The parties argue at some length over the appropriate standard to be applied in ruling on the motion. But, even permanent injunctions entered by consent may be modified in response to changed circumstances. See United States v. Swift & Co., 286 U.S. 106, 114 (1932)(Cardozo, J.). See also Rufo v. Inmates of the Suffolk County Jail, 502 U.S. 367, 393 (1992). It is Ms. Alexanian's contention that to continue the injunction against her in light of the denial of the motion for preliminary injunction sought against her co-defendants would be exceedingly unfair since the agreed findings in the preliminary injunction against her "are inconsistent with the Court's recent findings set for in the Court's opinion denying Plaintiff's motion for preliminary injunction against Defendants Mitchell and Pell." To maintain the injunction against Ms. Alexanian, it is argued, would also be inconsistent with the refusal to enjoin Ms. Pell and Ms. Mitchell from engaging in the same conduct that Ms. Alexanian cannot engage in.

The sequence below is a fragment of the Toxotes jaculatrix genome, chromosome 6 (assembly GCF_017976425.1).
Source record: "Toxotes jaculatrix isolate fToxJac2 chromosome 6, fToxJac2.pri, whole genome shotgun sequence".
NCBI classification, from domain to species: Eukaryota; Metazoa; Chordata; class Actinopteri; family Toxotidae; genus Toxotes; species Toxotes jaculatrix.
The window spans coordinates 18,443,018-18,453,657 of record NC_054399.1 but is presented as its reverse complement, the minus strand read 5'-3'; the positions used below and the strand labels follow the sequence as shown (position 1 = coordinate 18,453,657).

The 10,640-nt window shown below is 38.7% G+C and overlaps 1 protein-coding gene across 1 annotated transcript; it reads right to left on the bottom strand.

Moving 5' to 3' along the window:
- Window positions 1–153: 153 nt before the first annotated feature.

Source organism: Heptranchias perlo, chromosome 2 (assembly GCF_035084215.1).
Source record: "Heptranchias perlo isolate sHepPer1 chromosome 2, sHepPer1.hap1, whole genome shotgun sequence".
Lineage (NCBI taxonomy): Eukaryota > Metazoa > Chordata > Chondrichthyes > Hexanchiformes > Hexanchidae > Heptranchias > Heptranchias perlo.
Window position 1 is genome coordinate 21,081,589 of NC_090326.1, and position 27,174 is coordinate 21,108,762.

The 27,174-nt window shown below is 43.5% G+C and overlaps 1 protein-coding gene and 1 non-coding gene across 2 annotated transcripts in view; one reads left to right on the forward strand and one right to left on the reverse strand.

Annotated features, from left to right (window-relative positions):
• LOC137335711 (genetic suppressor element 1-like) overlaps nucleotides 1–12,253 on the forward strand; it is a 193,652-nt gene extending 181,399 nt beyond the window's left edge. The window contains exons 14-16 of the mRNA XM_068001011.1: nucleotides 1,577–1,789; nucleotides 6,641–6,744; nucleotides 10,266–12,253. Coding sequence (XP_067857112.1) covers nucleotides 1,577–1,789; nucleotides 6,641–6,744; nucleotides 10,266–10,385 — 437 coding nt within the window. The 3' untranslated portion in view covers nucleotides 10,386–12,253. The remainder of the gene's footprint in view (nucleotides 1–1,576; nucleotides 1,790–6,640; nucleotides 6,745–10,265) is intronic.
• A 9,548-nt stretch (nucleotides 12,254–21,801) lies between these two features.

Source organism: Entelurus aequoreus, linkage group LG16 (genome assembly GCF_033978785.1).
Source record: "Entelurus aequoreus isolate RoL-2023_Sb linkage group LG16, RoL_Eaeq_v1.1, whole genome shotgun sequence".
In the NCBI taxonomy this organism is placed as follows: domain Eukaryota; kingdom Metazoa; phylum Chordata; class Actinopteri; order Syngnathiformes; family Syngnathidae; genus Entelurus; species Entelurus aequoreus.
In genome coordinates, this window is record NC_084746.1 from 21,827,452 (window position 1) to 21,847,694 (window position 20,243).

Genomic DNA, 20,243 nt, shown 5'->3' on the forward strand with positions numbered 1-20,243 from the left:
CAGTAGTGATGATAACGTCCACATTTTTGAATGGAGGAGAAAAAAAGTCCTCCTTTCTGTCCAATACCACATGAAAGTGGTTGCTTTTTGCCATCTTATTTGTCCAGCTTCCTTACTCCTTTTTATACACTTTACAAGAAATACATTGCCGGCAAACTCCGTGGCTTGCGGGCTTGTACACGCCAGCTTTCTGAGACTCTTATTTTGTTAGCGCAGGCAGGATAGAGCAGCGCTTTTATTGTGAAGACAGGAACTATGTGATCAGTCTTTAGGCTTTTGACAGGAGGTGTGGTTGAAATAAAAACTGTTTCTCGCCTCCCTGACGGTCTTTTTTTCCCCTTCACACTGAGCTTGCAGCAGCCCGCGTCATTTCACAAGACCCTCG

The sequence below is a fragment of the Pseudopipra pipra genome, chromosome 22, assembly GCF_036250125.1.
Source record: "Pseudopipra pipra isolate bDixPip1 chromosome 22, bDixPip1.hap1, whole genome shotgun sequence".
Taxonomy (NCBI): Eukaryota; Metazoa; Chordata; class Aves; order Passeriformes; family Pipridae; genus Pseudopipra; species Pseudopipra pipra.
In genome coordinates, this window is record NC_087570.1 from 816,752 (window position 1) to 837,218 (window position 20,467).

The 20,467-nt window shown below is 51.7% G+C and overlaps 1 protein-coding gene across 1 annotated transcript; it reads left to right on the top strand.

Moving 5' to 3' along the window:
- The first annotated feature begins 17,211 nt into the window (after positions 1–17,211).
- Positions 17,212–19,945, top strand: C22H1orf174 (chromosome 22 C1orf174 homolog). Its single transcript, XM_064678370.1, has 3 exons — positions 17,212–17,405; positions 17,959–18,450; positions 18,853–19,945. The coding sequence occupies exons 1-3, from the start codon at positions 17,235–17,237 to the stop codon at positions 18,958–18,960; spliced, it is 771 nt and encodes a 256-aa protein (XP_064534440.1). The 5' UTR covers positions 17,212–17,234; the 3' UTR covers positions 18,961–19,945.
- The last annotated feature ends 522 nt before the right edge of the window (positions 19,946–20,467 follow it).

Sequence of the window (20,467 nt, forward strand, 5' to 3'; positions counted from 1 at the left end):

The Pampered Chef understandably takes a different view, arguing that while consent decrees are judicial acts, they have often been recognized as having many of the attributes of a contract voluntarily undertaken, when parties have chosen to submit to a consent decree instead of seeking a more favorable judgment upon litigation, "'their burden under Rule 60(b) is perhaps even more formidable than had they litigated and lost.'" W.L. Gore & Associates, Inc. v. C.R. Bard, Inc., 977 F.2d 558, 561 (Fed. Cir. 1992). Gore, like other cases cited by The Pampered Chef involved a final order under Rule 60(b) and thus have limited utility here. In this case, what is involved is an interlocutory order that is subject to modification at the court's discretion.